4 – KING KONG (1933)
You might think this an odd choice. A dated film with hammy acting, too much screaming and obvious models. And yes, it is a creaky old thing. But it contains more charm than any other film on this top ten, and it resonates with me to the point where my heart skips a beat whenever I see that old RKO ident heralding its start. Another film that pierced me when I first watched it as a (dinosaur-obsessed) child and it has stayed with me ever since, even though I now make tut-tut sounds when I see the Styracosaurus chowing down on some long pork.
Kong himself has real presence, thanks to Wills O’Brien’s special effects magic, and the chase to rescue Fay Wray on Skull Island is both grisly and truly thrilling. It’s a wonderful story with some amazing set pieces, and it’s better than you remember. A warning to the wise, however… steer clear of the sequel, Son of Kong, rushed out in the wake of this film’s staggering success.
5 – THE WICKER MAN (1973)
Some of the most effective horror films are penned or directed by people who aren’t immersed in the genre. Anthony Shaffer, who scripted the film, is best known for his play Sleuth and his foray into Agatha Christie territory with a couple of scripts featuring Hercule Poirot. Director Robin Hardy was making his debut. I love this film because it manages to get under your skin despite most of it being shot in daylight.
Edward Woodward excels as the upright Sergeant Neil Howie who flies out to the Hebrides on the hunt for missing schoolgirl Rowan Morrison. Christopher Lee reins in his creep gland and plays the charming Lord Summerisle with panache. Britt Ekland catches the eyes as the landlord’s daughter, and gives the oblivious Howie an escape route if only he’d quell his Christian virtues. Howie is simultaneously aroused and disgusted by the promiscuity prevalent on the island and the internal battle he wages – you can almost see the angel and the demon sitting on his shoulders – plays itself out in every nuanced expression.
The title of the film and the iconic picture of the wicker man are like the gun that appears in the first scene of a thriller. You know what’s coming, but that knowledge doesn’t soften the blow when Howie claps his eyes on it for the first time. You find yourself echoing Howie as the sun sets and the torches are lighted. Oh God. Oh Jesus Christ…
6 – THE OMEN (1976)
There’s plenty to like in this film. The performances, by some real heavyweights, are excellent (David Warner as the doomed photographer Jennings is a standout). It’s played straight and seriously despite some dialogue that would sound terrible coming from lesser mouths (Troughton: His mother was a jackal!). Jerry Goldsmith’s score alone supplied goosebumps. And Damien, played by Harvey Spencer Stephens is seriously creepy, making Seamus Davey-Fitzpatrick in the pallid 2006 remake seem like Basil Fotherington-Thomas…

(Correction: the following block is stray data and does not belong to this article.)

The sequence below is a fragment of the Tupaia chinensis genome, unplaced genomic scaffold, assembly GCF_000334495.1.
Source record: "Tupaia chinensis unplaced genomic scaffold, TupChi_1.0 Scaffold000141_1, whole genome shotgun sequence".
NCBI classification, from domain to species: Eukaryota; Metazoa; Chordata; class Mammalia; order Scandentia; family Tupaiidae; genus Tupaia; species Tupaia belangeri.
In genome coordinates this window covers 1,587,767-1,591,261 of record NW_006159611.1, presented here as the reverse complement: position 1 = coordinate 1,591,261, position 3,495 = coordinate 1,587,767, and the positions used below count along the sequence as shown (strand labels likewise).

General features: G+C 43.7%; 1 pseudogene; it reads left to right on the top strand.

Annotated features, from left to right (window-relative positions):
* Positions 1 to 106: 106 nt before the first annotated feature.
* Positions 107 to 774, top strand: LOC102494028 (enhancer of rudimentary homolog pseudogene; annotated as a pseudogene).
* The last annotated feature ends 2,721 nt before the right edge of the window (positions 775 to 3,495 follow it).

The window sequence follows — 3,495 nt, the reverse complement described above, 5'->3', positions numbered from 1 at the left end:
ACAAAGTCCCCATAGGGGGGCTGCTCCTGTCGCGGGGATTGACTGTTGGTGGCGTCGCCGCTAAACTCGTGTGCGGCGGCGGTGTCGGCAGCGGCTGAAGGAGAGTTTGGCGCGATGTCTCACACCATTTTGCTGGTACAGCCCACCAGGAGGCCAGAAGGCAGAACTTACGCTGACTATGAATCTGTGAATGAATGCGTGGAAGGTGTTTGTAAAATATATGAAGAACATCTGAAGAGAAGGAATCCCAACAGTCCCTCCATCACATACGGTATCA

Billie Whitelaw as the nanny Mrs Baylock is utterly terrifying. She carries something malevolent in those big eyes of hers (whoever cast this film deserves some serious plaudits) and seeing her partially obscured by fabric in Katherine Thorn’s hospital room, as if viewed through Thorn’s eyes, is, for me, one of the greatest moments in horror film history.
I was deeply troubled by the way Lee Remick’s character dies plunging out of a hospital window, having already watched her seriously injured in a fall (I felt the same kind of discomfort watching Bo Derek’s demise in Orca when the killer whale crunches off at the thigh her broken, plastered leg). The final image of Damien turning to smirk at the camera is perfect. A throwaway line near the start of this film – ‘He has his father’s eyes’ – comes back to give your heart a jolt when you watch it again.
For a limited time only my first novel, Head Injuries, is available for the Kindle at a reduced price of 77p (99c for my American friends). You’ll also find two short stories bundled with the novel: The Return and MacCreadle’s Bike. Grab a bargain!
“I loved it. His portraits of everyday loneliness are brilliant. Altogether I thought it one of the finest and most haunting modern spectral novels I’ve read.” — Ramsey Campbell
“Incendiary stuff… marks Williams out as a writer of rare if warped imagination.” — Time Out
“Lean, compelling prose marks this out as a thriller of real distinction.” — Crime Time
7 – THE THING (1982)
Along with Eraserhead, this film elicited the most WTFs from me when I first watched it. It retains its power 30 years on. Few films can be set in wide open spaces and produce an unbearably claustrophobic atmosphere. A huge influence on my novel The Unblemished – I was deeply scared by the idea of the monster that looks like us in order to get close to us – The Thing is a story drenched in paranoia and tension that builds and builds. You find yourself swearing at the cast when they lose track of the alien again. Back to square one and another agonising wait to discover who’s it. Solid performances all round, including the dogs… And what was Rob Bottin on? The incredible effects he created for the film (he was what… 21… 22 at the time?) were ahead of their time and one of the main reasons the film merits revisiting. For me, John Carpenter’s finest moment.
8 – JACOB’S LADDER (1990)
Absolutely terrifying. Tim Robbins plays Jacob Singer, a Vietnam vet with a filthy chuckle who is suffering from hallucinations. It becomes likely these are post-traumatic flashbacks, incited by his experiences during the war, a suspicion enforced when ex-Army colleagues begin to show up, convinced they are at the heart of a grim conspiracy. The truth behind the mystery is shocking, but by the time you find out, you’re almost grateful for it, so intense and claustrophobic and downright horrifying are the assaults on Jacob’s psyche.
Available now, Ellen Datlow’s annual anthology contains my story The Pike.